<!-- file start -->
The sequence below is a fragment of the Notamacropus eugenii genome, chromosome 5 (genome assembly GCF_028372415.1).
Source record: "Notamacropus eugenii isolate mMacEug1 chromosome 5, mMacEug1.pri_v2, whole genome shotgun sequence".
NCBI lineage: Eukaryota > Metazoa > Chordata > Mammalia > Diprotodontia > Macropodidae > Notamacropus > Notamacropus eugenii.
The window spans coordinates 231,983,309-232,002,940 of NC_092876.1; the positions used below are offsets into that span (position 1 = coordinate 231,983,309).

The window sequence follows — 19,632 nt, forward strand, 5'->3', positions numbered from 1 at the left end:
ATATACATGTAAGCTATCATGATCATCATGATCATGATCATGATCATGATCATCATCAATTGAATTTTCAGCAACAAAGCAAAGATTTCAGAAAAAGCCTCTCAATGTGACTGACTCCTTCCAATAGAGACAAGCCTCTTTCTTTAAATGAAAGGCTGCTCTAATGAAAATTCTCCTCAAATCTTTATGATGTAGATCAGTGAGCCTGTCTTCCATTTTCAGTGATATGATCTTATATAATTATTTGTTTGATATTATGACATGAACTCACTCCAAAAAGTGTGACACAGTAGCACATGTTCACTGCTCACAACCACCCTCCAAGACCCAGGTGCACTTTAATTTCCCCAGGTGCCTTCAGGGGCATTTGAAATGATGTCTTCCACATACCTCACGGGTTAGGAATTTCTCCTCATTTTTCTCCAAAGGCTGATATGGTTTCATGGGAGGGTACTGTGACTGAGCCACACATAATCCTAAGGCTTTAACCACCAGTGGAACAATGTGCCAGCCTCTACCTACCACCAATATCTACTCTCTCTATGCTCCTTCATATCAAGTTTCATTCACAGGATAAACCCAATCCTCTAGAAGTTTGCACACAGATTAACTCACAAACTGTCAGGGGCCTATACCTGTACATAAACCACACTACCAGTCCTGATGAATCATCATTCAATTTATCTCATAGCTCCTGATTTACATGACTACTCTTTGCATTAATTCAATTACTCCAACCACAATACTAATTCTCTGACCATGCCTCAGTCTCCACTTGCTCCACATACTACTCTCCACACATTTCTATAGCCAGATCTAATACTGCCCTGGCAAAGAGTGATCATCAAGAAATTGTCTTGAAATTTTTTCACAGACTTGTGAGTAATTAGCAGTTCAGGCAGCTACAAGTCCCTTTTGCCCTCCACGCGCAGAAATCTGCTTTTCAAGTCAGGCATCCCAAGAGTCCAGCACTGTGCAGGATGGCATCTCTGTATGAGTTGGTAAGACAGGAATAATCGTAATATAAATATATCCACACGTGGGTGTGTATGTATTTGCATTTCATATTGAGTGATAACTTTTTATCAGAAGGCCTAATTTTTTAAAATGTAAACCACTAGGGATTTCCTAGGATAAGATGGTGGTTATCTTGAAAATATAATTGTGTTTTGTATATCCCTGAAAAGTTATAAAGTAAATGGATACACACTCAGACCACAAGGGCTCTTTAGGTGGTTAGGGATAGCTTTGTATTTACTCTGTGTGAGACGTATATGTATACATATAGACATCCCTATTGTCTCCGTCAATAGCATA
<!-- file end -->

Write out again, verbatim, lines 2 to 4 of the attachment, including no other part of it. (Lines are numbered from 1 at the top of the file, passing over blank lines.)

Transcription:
Source record: "Notamacropus eugenii isolate mMacEug1 chromosome 5, mMacEug1.pri_v2, whole genome shotgun sequence".
NCBI lineage: Eukaryota > Metazoa > Chordata > Mammalia > Diprotodontia > Macropodidae > Notamacropus > Notamacropus eugenii.
The window spans coordinates 231,983,309-232,002,940 of NC_092876.1; the positions used below are offsets into that span (position 1 = coordinate 231,983,309).